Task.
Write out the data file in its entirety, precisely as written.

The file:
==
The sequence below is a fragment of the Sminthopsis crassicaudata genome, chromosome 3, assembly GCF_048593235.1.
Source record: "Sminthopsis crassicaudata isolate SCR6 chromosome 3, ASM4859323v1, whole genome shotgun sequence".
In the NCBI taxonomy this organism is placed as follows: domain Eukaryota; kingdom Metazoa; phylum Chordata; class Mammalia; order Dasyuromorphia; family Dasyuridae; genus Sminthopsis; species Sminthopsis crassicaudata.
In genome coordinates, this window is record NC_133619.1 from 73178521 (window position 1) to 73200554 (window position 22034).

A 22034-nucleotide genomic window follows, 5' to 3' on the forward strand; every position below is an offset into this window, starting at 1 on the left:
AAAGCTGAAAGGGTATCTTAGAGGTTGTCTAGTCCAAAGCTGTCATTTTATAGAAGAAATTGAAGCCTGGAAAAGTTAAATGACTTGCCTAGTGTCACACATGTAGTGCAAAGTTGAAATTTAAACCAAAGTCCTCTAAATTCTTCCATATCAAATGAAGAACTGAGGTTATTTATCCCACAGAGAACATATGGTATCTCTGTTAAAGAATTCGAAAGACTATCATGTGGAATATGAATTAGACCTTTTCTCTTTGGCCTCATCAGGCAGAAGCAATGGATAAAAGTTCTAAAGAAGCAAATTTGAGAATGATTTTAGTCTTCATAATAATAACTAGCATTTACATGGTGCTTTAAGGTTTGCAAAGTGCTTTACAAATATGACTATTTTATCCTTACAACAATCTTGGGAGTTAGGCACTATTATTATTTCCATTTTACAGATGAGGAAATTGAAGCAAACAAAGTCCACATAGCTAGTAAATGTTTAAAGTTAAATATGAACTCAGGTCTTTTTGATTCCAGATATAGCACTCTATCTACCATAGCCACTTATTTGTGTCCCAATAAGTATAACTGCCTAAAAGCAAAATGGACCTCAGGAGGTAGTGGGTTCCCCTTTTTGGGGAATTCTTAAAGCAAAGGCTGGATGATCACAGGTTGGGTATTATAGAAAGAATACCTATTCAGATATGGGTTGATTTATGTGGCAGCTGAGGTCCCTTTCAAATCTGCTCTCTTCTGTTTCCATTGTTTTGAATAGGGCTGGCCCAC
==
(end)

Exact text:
The sequence below is a fragment of the Sminthopsis crassicaudata genome, chromosome 3, assembly GCF_048593235.1.
Source record: "Sminthopsis crassicaudata isolate SCR6 chromosome 3, ASM4859323v1, whole genome shotgun sequence".
In the NCBI taxonomy this organism is placed as follows: domain Eukaryota; kingdom Metazoa; phylum Chordata; class Mammalia; order Dasyuromorphia; family Dasyuridae; genus Sminthopsis; species Sminthopsis crassicaudata.
In genome coordinates, this window is record NC_133619.1 from 73178521 (window position 1) to 73200554 (window position 22034).

A 22034-nucleotide genomic window follows, 5' to 3' on the forward strand; every position below is an offset into this window, starting at 1 on the left:
AAAGCTGAAAGGGTATCTTAGAGGTTGTCTAGTCCAAAGCTGTCATTTTATAGAAGAAATTGAAGCCTGGAAAAGTTAAATGACTTGCCTAGTGTCACACATGTAGTGCAAAGTTGAAATTTAAACCAAAGTCCTCTAAATTCTTCCATATCAAATGAAGAACTGAGGTTATTTATCCCACAGAGAACATATGGTATCTCTGTTAAAGAATTCGAAAGACTATCATGTGGAATATGAATTAGACCTTTTCTCTTTGGCCTCATCAGGCAGAAGCAATGGATAAAAGTTCTAAAGAAGCAAATTTGAGAATGATTTTAGTCTTCATAATAATAACTAGCATTTACATGGTGCTTTAAGGTTTGCAAAGTGCTTTACAAATATGACTATTTTATCCTTACAACAATCTTGGGAGTTAGGCACTATTATTATTTCCATTTTACAGATGAGGAAATTGAAGCAAACAAAGTCCACATAGCTAGTAAATGTTTAAAGTTAAATATGAACTCAGGTCTTTTTGATTCCAGATATAGCACTCTATCTACCATAGCCACTTATTTGTGTCCCAATAAGTATAACTGCCTAAAAGCAAAATGGACCTCAGGAGGTAGTGGGTTCCCCTTTTTGGGGAATTCTTAAAGCAAAGGCTGGATGATCACAGGTTGGGTATTATAGAAAGAATACCTATTCAGATATGGGTTGATTTATGTGGCAGCTGAGGTCCCTTTCAAATCTGCTCTCTTCTGTTTCCATTGTTTTGAATAGGGCTGGCCCAC